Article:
PS5 has some portability, and some Backbone...
Let’s face it. The PSVITA follow-up PlayStation fanboys dream of may never materialise, and it’s eating at us. So while we let this harsh reality set in, I welcome you to what could very well be its successor in some regard, albeit a peripheral rather than a full-fledged handheld unit. Backbone One: PlayStation edition by Backbone is an amazing piece of kit, that turns Apple iPhone’s into a portable gaming powerhouse, whether its at home, on the go, or wherever you want. The basis of the hardware itself is that it connects directly to the lightning port on the phone itself via a connector placed within the controller, and with additional setup of the Backbone app, which you can install right off the App Store, it’s plug-and-play convenience is simply awesome. The great thing about the unit itself, is its label is purely aesthetic from a licensing front. You don’t have to use it exclusively for remote play.
Backbone One’s versatility is showcased with numerous options for gamers that prefer to take their experience anywhere. Not only does it feel comfortable in the palm, my entire reviewing experience of JoJo’s Bizarre Adventure: All-Star Battle R was almost exclusively on the Backbone One via remote play. The formation of the controller itself is akin to the Nintendo Switch’s Joy cons, but the Backbone gives off a distinct premium quality to it. By comparison between the two, the Backbone One definitely wins on comfort, and feel. Buttons press like a dream, and the analogue sticks are surprisingly great to use. The D-Pad does strip away PlayStation’s trademark individual quarters, but still looks great and matches the aesthetic presented on a PlayStation Dualsense. The model itself fits iPhone’s from the 6 upwards, and comes with an adapter for those carrying the an iPhone 13 or the new 14 to facilitate its rectangular ridges.
While mainly licensing a colour scheme and use of the sacred symbols (The ▲⏺🞭⏹), The rest of its build retains the Backbone One’s original button configuration and symbols for those familiar with the original product. Now in terms of gaming experience itself, your mileage may vary due in part of your home internet for starters. This pertains mainly to those who are seeking to use this solely for its remote play capabilities. As for my personal experience, I had no issues connecting my phone to my PS5 at home, while testing the unit in a park about five blocks away. I played through multiple rounds of Mortal Kombat 11, and about thirty minutes worth of The Last of Us Part I before I was satisfied. Then there was connecting to xCloud, and damn was this just insane. No console, only my phone, the Backbone One and my 5G connection and I was speeding through Mexico, playing through a few missions in Forza Horizon 5.
The bumpers and triggers at the top feel fantastic, and are obviously integral to your experience. Designed to give a respective demonstration to both tactile and trigger like qualities, they push the preface that Nintendo should be paying attention to this product for their own controllers, given that the Backbone is able to cater both shoulder button types without any issues. Of course, there is no adaptive triggers or haptic feedback, but vibration is simulated with quick buzzes. This can be turned off for those not wanting that feature. The Backbone app is well organised and acts like your phone’s gaming hub, recognising any titles you may have installed to your iPhone, or the xCloud and PS Remote Play app placed on its dashboard, respectively. The latest news from events such as Gamescom, Sony’s State of Play or an XBOX Showcase are all listed under What’s New, along with brand new games that may have just hit iOS.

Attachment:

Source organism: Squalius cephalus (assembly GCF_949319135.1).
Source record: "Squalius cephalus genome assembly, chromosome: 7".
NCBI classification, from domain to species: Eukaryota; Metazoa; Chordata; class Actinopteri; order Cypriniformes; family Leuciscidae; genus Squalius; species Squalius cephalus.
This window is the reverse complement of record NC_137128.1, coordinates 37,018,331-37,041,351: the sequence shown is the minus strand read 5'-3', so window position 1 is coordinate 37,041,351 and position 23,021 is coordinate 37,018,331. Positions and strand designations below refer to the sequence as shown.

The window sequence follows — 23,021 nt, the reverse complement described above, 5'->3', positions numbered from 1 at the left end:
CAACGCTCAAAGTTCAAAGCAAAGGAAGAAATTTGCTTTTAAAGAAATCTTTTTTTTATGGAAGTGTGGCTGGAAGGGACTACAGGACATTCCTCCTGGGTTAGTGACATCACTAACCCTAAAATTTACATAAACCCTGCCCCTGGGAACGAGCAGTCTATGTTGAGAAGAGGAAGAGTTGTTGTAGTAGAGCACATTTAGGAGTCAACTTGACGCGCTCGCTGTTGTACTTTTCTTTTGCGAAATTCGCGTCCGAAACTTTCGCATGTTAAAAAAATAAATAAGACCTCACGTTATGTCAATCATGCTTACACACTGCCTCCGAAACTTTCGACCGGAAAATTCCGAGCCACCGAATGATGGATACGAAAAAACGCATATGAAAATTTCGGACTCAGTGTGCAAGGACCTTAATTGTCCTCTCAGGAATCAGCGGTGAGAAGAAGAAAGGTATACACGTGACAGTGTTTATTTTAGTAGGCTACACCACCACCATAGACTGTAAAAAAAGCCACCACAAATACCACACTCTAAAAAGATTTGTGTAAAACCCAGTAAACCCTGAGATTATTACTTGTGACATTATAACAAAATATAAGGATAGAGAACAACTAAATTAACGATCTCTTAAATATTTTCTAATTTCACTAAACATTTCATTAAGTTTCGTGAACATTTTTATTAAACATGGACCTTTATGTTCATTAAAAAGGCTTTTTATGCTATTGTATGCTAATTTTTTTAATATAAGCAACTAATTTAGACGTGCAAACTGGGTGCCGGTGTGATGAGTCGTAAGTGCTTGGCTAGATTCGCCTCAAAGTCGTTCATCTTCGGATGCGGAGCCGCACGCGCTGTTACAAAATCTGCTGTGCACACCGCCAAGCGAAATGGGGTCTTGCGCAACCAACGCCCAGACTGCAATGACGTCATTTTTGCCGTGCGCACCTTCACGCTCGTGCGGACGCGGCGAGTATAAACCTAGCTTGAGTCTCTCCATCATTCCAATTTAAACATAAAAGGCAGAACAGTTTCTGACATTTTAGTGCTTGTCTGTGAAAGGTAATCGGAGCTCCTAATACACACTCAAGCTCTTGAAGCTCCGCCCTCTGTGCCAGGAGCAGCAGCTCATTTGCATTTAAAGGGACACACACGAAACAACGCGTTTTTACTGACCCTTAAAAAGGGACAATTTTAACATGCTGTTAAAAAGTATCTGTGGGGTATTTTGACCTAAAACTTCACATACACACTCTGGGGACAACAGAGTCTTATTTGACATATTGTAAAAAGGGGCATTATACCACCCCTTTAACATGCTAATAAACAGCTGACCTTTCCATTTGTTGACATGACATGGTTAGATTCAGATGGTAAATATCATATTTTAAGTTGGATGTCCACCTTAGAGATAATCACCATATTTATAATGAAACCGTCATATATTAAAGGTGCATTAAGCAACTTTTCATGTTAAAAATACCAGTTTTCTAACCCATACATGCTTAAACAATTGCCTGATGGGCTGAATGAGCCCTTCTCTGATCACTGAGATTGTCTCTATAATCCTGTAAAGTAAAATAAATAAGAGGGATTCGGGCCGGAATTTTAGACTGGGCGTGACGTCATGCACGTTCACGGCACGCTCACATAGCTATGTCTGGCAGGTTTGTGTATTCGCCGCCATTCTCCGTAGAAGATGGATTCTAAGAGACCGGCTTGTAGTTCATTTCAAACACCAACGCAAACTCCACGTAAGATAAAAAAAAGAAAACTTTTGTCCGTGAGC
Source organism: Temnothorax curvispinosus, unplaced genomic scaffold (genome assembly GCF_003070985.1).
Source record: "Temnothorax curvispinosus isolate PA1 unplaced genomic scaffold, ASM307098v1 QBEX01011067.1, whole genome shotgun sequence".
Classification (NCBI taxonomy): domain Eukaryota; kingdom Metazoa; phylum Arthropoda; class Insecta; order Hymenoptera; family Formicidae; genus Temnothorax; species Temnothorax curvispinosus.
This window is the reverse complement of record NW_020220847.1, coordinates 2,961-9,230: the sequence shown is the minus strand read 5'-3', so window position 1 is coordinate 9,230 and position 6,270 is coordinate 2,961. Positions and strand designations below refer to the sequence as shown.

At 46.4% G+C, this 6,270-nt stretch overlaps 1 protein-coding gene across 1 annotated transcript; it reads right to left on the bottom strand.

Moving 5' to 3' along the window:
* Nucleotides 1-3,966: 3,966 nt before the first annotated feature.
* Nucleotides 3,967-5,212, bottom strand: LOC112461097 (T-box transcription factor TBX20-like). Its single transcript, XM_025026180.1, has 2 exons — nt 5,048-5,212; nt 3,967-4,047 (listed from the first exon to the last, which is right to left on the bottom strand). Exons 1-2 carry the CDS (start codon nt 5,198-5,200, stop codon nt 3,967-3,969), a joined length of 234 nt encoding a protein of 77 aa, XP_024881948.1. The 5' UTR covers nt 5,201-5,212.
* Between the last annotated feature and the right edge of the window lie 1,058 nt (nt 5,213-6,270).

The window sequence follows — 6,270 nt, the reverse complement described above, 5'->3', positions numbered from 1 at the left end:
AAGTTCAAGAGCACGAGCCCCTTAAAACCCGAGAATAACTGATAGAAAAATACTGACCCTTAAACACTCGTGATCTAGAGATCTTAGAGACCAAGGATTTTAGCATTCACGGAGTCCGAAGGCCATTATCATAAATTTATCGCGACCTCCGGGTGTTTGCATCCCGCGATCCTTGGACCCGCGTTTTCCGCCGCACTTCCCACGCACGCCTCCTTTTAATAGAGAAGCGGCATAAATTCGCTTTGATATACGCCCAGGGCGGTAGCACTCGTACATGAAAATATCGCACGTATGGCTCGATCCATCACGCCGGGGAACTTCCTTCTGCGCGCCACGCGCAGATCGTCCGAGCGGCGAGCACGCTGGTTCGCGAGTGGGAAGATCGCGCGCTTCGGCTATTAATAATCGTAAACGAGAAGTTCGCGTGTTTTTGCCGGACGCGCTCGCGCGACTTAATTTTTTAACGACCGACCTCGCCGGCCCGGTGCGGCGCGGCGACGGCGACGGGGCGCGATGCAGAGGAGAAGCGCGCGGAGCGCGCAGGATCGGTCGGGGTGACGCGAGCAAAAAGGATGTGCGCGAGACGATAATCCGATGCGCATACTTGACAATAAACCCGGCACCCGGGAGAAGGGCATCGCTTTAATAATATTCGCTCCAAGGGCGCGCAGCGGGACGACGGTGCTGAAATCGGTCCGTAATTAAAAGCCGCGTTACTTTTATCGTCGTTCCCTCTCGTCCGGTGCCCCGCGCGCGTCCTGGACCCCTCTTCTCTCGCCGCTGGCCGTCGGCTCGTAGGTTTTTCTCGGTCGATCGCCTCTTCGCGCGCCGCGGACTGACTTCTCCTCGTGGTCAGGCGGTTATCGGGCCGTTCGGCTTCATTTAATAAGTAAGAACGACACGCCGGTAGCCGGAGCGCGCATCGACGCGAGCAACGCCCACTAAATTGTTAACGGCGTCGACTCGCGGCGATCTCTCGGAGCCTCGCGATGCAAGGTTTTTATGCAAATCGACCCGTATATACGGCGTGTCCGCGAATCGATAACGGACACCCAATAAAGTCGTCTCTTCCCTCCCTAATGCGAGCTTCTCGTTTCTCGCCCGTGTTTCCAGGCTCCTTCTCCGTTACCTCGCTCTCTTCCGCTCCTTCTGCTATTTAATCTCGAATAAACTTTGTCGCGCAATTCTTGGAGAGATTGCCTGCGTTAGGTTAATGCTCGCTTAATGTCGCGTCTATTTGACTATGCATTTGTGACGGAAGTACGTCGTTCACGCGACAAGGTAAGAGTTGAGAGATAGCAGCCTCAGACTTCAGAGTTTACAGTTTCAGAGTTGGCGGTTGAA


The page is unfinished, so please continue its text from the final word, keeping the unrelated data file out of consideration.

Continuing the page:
The Backbone itself acts as a controller for Mac or PC users, without having to connect their iPhone to the peripheral. Just connect it via the lightning jack on the bottom right port and via USB on your PC. The issue of your phone going flat may be something you run into quickly, depending on your phone’s battery health, to which the aforementioned lightning port acts as a passthrough, meaning you can charge your phone while using the Backbone. There’s also a bottom left port for those looking to connect a pair of headphones via a 3.5mm jack. Certainly nifty for those who want to use their over-ear headphones, or a pair of non-apple earbuds while playing a title or just wanting to listen to some tunes. You can capture images or footage directly to you phone by pressing down on the Backbone’s capture button. Depending on how long you action the button, it will either take a quick snap or record video and save it directly to the app, ready for you to share anywhere.
While there are a few other neat little features added to the app such as party’s or chat, I’m unsure if these will be utilised by gamers as much as Discord would be. As a matter of fact, when you purchase a Backbone One, you get three months free of Discord Nitro, so I’m unsure what or why Backbone’s own chat services exist when they know themselves that gamer’s will immediately gravitate towards the premiere platform? Regardless, Backbone One: PlayStation Edition is the dream PSVITA follow-up that we’ll never get from PlayStation themselves, but it definitely delivers a fantastical handheld quality experience. I’m delighted by my usage and how much I love having it on me when I need a quick Mortal Kombat 11 or Forza fix. It’s the add-on I never knew I needed to enrich my gaming experience on the go, and am pleased to say that it’s well worth it if you are a persistent user of remote play or xCloud; this is unequivocally the ultimate way to experience those services.
Backbone One: PlayStation Edition
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